and one idea that popped up is 12...Kg6!?
[...]
I don't remember if we've discussed Kg6, but if it hasn't been mentioned before you could start a new thread for it, if you're interested?

Edit: After a closer look, I think 12...Kg6! is at least an edge for Black.
The good news is that Shaw's strange line vs my mainline is still okay for White. I prefer the Bd3-idea, but your Qd2-g5 also looks okay, though I'd prefer to have the queens on the board.

12...Kg6 indeed may be a good idea. But I am not sure whether it is stronger than, say, 8...Kf8, which also parries the direct threats, postponing the decision how to disrupt White's center to the future.

In these and similar lines in the Hanstein Gambit, I find it difficult to come to final conclusions. The analysis never ends in move 15 or 17, it's closer to 30 or so. Engines dislike the Hanstein, they fail to see the [OTB] merits of a pawn center. My 1986 book Das neue Königsgambit recommended the Hanstein/Muzio, as it appeared sound enough for my OTB play. Would I still recommend it, if I were in John Shaw's place and had a readership of PC owners, some of whom even play correspondence chess, or visit the truth-obsessed chesspub site? Hard to say.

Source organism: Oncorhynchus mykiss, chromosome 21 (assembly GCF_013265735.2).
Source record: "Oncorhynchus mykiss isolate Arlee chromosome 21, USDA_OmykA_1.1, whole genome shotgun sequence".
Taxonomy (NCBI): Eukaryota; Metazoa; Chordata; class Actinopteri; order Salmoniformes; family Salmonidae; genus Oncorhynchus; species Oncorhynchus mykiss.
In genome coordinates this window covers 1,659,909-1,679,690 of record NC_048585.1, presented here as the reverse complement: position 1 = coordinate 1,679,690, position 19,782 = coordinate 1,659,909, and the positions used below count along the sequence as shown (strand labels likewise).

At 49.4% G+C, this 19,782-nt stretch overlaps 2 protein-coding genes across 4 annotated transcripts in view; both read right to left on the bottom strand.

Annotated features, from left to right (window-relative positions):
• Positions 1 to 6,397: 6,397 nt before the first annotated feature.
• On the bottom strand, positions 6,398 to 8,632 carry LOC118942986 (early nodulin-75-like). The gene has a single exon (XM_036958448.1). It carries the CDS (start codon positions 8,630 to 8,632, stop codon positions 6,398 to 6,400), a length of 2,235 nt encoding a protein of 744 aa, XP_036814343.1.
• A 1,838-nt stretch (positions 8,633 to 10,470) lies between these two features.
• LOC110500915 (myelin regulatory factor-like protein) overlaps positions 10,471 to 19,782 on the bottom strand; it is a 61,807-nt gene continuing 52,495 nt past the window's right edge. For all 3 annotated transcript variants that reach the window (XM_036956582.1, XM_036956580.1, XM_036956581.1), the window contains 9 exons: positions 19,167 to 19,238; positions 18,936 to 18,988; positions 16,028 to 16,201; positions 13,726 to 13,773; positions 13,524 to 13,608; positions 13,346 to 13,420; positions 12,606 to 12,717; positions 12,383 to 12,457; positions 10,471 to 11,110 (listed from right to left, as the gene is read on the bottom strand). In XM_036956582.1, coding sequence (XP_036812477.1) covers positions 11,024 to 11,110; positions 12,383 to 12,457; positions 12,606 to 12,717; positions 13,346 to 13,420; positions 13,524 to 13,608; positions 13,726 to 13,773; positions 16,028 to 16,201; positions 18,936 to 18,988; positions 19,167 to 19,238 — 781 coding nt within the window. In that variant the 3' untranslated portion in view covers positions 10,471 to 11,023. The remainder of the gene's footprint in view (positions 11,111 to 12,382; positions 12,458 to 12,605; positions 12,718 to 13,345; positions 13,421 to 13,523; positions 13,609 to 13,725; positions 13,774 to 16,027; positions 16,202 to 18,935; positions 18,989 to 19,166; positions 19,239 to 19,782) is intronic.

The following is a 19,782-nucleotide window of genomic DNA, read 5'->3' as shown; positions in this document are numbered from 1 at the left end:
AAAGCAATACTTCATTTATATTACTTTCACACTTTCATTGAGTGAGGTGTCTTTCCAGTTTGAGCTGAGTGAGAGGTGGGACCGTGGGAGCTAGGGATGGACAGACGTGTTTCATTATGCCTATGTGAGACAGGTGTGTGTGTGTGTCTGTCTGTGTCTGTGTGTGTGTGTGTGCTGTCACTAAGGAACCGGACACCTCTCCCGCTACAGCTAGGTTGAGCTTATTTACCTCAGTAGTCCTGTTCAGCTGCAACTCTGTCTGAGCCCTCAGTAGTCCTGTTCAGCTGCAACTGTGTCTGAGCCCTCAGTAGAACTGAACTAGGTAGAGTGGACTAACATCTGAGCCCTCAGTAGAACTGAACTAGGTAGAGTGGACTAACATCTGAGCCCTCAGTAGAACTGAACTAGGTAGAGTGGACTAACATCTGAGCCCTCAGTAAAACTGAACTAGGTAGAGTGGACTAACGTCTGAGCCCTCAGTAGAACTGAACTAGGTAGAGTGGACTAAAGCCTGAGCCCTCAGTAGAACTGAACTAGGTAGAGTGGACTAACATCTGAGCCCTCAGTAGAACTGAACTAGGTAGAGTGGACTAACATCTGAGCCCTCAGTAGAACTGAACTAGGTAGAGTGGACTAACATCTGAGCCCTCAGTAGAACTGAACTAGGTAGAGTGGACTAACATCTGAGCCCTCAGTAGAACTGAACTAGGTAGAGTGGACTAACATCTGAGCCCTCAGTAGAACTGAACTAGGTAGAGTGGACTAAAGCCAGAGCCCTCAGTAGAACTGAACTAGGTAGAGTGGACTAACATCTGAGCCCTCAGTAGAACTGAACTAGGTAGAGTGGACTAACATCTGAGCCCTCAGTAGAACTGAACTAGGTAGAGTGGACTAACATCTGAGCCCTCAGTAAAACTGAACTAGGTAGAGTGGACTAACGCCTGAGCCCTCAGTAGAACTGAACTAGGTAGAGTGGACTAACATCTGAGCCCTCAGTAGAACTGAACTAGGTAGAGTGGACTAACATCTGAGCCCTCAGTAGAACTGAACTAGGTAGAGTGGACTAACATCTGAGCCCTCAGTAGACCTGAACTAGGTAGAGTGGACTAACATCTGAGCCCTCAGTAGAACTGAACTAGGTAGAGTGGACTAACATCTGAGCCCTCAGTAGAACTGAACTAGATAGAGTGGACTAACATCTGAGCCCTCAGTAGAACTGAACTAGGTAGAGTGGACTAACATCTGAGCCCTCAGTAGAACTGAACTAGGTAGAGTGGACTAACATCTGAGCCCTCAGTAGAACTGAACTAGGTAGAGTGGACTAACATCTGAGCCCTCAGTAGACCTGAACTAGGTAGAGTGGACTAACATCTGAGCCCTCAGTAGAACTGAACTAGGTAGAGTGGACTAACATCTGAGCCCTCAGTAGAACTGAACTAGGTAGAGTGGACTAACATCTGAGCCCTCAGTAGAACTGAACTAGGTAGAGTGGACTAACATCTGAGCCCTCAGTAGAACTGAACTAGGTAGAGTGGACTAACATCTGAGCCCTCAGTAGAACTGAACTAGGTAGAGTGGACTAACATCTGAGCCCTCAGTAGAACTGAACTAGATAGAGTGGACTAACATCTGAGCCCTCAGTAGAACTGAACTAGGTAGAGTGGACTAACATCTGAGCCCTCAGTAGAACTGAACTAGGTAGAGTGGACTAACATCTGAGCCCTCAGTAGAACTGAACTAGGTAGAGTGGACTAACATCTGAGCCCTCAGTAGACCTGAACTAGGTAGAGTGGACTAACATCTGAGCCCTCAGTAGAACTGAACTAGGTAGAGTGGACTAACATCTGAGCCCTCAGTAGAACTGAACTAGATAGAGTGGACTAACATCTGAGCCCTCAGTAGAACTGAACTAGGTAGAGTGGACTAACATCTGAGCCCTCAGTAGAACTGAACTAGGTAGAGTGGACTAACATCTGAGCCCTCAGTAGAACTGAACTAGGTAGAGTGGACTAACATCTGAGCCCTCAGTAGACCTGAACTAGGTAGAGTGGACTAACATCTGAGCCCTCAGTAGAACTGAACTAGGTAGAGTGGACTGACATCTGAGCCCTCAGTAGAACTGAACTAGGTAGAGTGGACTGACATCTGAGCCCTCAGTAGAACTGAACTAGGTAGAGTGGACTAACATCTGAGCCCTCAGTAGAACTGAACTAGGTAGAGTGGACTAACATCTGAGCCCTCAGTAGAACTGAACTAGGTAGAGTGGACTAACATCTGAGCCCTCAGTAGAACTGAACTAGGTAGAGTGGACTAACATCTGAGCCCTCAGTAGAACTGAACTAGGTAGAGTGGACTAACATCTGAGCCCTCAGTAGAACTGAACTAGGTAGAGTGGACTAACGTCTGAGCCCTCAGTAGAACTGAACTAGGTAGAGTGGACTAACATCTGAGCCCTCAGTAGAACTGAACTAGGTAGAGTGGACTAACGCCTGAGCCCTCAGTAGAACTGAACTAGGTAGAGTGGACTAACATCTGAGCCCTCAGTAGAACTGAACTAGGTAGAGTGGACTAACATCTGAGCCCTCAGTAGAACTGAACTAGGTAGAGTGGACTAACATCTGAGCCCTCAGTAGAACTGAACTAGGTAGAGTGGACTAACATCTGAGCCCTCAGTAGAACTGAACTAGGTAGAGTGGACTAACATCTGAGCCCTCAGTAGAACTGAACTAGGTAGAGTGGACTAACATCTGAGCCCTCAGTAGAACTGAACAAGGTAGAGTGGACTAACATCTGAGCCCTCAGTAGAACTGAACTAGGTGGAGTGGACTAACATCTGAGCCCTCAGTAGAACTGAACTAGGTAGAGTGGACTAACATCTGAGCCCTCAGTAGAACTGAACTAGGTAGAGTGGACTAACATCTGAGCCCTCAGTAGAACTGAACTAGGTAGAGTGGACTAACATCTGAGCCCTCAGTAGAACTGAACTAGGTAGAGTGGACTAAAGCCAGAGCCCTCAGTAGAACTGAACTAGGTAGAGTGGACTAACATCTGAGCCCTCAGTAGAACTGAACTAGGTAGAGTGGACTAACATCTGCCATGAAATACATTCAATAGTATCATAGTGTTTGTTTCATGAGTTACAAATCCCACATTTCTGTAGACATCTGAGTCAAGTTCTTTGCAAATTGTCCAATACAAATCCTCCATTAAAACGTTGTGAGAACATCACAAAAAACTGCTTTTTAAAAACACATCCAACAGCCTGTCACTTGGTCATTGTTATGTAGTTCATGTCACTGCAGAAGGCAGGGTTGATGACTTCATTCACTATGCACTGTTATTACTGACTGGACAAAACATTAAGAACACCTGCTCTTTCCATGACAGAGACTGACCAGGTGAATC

As I see it, the fans of 3.Nf3 should regard the Kieseritzky Gambit as their first choice, while 3.Bc4 players can follow your main line. For both groups the Hanstein remains worth a look, as a fallback option, maybe to surprise an opponent. There is 8.Qa4, and there are other lines which are relatively unexplored. - John Shaw hasn't really studied the Hanstein, but still he claimed to have refuted 3.Bc4. This gap will hopefully be filled in the 2nd edition. Then would be a better moment to take a closer look at the Hanstein.
  
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Re: C30-C39: John Shaw: The King's Gambit
Reply #127 - 04/19/14 at 14:49:15
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I had a brief look at "1.  e4 e5 2.  f4 exf4 3.  Nf3 g5 4.  Bc4 Nc6 5.  O-O d6 6.  d4 h6 7.  c3 Bg7 8.  Qa4 Bd7 9.  Qb3 Na5 10.  Bxf7 Ke7 11.  Qa3 Kxf7 12.  Qxa5"

and one idea that popped up is 12...Kg6!?